Little is known about the full extent of pattern-based data mining for counterterrorism and homeland security. While Congress has broadly authorized collection of data under extraordinarily low standards in the USA Patriot Act and authorized data sharing among law enforcement and intelligence agencies, our understanding of the data mining activities that these changes in the law have encouraged remains limited. Since the disclosure of the existence of the Total Information Awareness Program ("TIA") in 2002, there has been a steady stream of revelations about other data mining programs that raised concerns about privacy and efficacy, including CAPPS II.12 With each new revelation, Congress has scrambled to respond, ultimately de-funding some elements of the TIA program13 and postponing the deployment of the CAPPS II or Secure Flight airline passenger screening program until the GAO reported that the system had met certain reliability and privacy requirements.14
Yet, notwithstanding public and Congressional discomfort with these programs, they continue to proliferate without any apparent controls. Just last month, the Customs and Border Patrol ("CBP") acknowledged that, without notice and in violation of the Privacy Act, it has been using the Automatic Targeting System (ATS), which was designed to screen shipping cargo, to conduct "risk assessments" on tens of millions of travelers, including U. S. citizens. These "risk assessments" determine whether individuals will be subject to more invasive searches. No Privacy Act notice was issued before the focus of the massive data program was turned towards individuals nor was a Privacy Impact Assessment conducted before initiating the program as required by the E-Government Act of 2002.15 An "after the fact" privacy assessment fails utterly to address the risks posed by the system.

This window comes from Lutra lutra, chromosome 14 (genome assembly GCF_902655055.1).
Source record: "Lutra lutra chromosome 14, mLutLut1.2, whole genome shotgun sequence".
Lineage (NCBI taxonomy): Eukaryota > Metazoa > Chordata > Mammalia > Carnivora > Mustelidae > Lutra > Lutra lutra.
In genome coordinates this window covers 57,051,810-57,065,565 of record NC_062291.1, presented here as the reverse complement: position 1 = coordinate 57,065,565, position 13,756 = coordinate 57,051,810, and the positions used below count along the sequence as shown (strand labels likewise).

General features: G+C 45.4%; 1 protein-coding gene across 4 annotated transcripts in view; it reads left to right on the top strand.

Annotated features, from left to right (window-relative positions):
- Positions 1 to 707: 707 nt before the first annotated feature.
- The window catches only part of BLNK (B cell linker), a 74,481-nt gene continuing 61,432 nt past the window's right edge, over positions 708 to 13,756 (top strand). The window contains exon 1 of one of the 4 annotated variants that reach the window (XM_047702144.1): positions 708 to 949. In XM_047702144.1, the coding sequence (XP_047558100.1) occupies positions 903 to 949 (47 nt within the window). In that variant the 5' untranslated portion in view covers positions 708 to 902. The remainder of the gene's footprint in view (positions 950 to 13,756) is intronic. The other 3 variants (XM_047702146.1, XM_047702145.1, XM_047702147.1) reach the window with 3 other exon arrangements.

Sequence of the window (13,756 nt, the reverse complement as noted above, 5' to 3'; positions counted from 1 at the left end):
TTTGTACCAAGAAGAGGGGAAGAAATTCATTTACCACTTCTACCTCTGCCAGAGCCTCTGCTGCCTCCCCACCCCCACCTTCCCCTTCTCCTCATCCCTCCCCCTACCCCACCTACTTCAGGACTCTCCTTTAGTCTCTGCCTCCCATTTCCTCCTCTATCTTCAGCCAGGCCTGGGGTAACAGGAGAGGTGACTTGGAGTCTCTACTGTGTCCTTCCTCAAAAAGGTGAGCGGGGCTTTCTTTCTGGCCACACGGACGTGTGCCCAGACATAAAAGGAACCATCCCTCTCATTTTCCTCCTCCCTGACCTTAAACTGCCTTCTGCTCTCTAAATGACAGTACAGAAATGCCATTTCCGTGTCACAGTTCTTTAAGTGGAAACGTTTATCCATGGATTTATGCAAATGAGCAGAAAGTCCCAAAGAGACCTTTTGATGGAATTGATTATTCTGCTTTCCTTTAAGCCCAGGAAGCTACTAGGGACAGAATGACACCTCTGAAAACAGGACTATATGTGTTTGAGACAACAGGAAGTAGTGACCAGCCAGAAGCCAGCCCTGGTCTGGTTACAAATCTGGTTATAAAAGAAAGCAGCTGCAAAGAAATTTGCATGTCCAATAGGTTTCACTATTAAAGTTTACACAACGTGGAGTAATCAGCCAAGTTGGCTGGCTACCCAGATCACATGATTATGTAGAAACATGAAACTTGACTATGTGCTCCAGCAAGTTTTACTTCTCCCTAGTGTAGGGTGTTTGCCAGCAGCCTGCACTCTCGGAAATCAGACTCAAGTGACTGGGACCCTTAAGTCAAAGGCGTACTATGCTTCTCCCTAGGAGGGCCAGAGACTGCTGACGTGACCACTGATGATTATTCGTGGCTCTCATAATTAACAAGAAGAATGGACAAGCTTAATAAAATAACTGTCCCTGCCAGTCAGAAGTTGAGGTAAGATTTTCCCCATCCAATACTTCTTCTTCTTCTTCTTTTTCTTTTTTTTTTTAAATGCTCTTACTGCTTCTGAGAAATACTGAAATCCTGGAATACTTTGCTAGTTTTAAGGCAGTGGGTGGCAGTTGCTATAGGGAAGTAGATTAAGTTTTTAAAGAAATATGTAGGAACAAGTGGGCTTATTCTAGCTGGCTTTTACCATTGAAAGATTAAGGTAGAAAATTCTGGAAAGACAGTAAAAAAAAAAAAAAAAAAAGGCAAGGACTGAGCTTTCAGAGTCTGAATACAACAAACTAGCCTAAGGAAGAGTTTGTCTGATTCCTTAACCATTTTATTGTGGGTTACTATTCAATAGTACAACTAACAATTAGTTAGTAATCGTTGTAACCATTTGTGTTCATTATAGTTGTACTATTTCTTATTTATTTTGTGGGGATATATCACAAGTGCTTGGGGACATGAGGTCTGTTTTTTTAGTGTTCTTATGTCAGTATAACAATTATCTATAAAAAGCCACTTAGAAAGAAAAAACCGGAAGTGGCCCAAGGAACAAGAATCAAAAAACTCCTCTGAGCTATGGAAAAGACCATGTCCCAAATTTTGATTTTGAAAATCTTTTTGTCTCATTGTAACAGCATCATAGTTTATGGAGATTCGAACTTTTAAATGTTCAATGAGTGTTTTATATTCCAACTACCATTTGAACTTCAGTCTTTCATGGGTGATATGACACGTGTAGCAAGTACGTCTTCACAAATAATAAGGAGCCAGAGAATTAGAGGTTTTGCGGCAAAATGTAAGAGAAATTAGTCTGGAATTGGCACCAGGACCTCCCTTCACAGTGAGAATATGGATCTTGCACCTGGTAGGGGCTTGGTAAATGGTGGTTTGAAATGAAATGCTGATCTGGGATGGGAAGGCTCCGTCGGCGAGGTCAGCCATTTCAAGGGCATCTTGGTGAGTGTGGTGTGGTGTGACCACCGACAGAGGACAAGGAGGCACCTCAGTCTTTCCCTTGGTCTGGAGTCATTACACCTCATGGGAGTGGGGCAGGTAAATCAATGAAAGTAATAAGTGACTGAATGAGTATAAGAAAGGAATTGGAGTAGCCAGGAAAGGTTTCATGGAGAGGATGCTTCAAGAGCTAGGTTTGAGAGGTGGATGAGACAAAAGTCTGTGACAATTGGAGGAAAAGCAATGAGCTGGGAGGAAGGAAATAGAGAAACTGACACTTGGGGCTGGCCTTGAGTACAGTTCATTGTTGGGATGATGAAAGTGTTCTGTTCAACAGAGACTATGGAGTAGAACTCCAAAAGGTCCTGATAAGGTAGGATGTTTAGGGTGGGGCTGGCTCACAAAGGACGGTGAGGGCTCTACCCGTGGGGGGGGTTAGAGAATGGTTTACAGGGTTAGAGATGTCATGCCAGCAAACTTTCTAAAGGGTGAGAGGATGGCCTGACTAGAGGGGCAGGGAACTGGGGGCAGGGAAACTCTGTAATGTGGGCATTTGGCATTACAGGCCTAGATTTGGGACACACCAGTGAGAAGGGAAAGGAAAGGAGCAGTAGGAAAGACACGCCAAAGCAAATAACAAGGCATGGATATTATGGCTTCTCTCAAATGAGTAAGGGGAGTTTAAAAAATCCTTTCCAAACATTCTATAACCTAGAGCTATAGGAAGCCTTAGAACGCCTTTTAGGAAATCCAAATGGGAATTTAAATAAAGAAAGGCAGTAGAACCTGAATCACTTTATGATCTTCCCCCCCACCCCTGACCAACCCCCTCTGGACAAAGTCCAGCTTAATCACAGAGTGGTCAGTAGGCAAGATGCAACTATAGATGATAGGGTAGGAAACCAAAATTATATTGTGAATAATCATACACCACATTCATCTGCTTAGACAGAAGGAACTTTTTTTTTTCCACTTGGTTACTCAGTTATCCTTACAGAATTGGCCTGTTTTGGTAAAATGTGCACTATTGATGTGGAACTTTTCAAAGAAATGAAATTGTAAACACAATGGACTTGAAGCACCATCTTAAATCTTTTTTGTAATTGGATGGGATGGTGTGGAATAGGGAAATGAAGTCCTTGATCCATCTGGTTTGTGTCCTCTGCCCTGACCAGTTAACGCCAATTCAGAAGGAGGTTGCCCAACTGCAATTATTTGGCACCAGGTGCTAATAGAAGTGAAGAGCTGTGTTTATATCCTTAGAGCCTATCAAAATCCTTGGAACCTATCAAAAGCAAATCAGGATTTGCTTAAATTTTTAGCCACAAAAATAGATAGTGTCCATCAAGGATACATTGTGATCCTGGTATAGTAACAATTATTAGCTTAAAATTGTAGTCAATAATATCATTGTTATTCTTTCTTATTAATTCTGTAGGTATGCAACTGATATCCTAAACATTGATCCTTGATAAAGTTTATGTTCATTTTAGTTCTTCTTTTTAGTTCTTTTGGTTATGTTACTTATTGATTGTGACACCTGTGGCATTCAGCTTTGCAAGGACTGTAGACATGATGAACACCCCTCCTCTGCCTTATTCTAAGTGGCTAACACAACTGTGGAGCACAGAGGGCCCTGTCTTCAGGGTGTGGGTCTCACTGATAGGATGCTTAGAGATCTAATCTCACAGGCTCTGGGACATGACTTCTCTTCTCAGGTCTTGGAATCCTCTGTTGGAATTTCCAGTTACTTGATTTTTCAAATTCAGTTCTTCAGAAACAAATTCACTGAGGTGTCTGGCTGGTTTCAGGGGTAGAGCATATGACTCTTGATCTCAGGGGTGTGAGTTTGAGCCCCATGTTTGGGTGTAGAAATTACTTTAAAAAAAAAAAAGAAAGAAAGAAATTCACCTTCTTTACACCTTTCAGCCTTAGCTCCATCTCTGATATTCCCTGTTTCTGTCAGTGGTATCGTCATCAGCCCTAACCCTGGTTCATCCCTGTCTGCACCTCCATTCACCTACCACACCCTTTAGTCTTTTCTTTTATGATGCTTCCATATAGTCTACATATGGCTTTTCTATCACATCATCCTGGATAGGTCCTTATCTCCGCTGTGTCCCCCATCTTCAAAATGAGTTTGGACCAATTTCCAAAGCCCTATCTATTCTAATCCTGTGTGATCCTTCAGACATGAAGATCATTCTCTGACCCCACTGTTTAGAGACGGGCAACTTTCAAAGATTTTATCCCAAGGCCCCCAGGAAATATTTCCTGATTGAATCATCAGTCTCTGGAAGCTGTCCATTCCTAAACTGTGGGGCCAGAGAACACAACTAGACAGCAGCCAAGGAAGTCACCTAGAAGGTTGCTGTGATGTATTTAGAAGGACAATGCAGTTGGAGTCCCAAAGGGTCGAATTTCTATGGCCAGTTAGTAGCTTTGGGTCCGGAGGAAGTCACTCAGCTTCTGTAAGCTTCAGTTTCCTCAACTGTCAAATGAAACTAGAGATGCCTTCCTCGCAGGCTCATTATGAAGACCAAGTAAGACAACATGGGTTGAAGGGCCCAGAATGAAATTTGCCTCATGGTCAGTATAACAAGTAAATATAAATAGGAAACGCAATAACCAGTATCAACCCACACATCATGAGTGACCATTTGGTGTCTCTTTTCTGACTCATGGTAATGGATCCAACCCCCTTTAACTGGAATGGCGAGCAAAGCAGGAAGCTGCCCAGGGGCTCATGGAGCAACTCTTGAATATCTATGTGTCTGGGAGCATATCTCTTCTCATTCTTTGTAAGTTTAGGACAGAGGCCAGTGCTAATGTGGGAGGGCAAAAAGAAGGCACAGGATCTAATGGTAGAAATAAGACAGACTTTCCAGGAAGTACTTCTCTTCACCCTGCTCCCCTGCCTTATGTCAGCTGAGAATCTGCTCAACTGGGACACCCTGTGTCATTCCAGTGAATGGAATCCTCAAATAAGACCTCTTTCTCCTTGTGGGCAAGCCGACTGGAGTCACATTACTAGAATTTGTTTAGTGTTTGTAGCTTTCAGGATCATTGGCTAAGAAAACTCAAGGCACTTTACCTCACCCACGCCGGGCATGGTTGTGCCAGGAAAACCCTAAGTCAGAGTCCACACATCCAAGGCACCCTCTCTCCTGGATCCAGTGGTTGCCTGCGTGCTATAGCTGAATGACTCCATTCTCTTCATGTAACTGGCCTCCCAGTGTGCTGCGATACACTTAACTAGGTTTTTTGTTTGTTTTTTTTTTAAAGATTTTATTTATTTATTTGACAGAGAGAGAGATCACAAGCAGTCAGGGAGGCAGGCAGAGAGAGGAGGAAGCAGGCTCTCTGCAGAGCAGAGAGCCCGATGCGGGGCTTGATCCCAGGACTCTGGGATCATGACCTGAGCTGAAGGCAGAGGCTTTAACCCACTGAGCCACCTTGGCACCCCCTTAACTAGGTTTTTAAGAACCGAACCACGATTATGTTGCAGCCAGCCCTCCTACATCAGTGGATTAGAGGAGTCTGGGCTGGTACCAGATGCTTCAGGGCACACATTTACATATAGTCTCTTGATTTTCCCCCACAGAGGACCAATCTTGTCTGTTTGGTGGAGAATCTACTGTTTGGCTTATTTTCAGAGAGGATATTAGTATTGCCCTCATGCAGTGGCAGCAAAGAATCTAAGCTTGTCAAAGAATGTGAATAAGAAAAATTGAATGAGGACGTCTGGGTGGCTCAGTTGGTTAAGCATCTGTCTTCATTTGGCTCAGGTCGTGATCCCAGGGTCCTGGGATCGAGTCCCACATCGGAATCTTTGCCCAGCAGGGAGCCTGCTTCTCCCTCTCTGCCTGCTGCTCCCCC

But for the recent ATS Privacy Act notice, which boldly asserts unprecedented uses of the "routine use" exception, sweeping exemptions for law enforcement and intelligence investigations, and wide sharing of the data for a wide variety of uses wholly unrelated to border security, it is unclear whether or when Congress would have been made aware of the program. The danger to the rights of Americans under this program is self-evident. It is not hyperbolic to assume that the data---including the secret risk scores--- will find its way through the government and down to the state and local where it can easily be abused.
VI. Recommendations: What Congress and the Executive Can Do to Create a More Balanced Framework for Data Mining
A. Transparency and Congressional Oversight